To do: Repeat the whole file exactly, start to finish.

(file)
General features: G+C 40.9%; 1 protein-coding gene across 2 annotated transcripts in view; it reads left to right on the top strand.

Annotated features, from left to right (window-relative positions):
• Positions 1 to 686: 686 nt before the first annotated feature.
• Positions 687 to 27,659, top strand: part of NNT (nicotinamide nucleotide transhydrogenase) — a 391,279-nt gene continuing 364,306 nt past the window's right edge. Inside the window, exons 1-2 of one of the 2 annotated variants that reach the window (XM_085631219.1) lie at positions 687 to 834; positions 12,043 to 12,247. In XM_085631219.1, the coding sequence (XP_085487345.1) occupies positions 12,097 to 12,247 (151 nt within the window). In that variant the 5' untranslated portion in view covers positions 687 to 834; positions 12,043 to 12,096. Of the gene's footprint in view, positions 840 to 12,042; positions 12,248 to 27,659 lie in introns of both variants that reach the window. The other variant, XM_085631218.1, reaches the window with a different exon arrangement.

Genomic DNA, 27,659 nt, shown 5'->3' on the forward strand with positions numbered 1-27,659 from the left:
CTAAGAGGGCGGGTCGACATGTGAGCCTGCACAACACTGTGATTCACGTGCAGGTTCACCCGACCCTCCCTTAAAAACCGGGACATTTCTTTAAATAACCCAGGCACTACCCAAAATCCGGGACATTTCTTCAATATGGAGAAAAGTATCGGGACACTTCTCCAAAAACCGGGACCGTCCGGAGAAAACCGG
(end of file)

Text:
General features: G+C 40.9%; 1 protein-coding gene across 2 annotated transcripts in view; it reads left to right on the top strand.

Annotated features, from left to right (window-relative positions):
• Positions 1 to 686: 686 nt before the first annotated feature.
• Positions 687 to 27,659, top strand: part of NNT (nicotinamide nucleotide transhydrogenase) — a 391,279-nt gene continuing 364,306 nt past the window's right edge. Inside the window, exons 1-2 of one of the 2 annotated variants that reach the window (XM_085631219.1) lie at positions 687 to 834; positions 12,043 to 12,247. In XM_085631219.1, the coding sequence (XP_085487345.1) occupies positions 12,097 to 12,247 (151 nt within the window). In that variant the 5' untranslated portion in view covers positions 687 to 834; positions 12,043 to 12,096. Of the gene's footprint in view, positions 840 to 12,042; positions 12,248 to 27,659 lie in introns of both variants that reach the window. The other variant, XM_085631218.1, reaches the window with a different exon arrangement.

Genomic DNA, 27,659 nt, shown 5'->3' on the forward strand with positions numbered 1-27,659 from the left:
CTAAGAGGGCGGGTCGACATGTGAGCCTGCACAACACTGTGATTCACGTGCAGGTTCACCCGACCCTCCCTTAAAAACCGGGACATTTCTTTAAATAACCCAGGCACTACCCAAAATCCGGGACATTTCTTCAATATGGAGAAAAGTATCGGGACACTTCTCCAAAAACCGGGACCGTCCGGAGAAAACCGG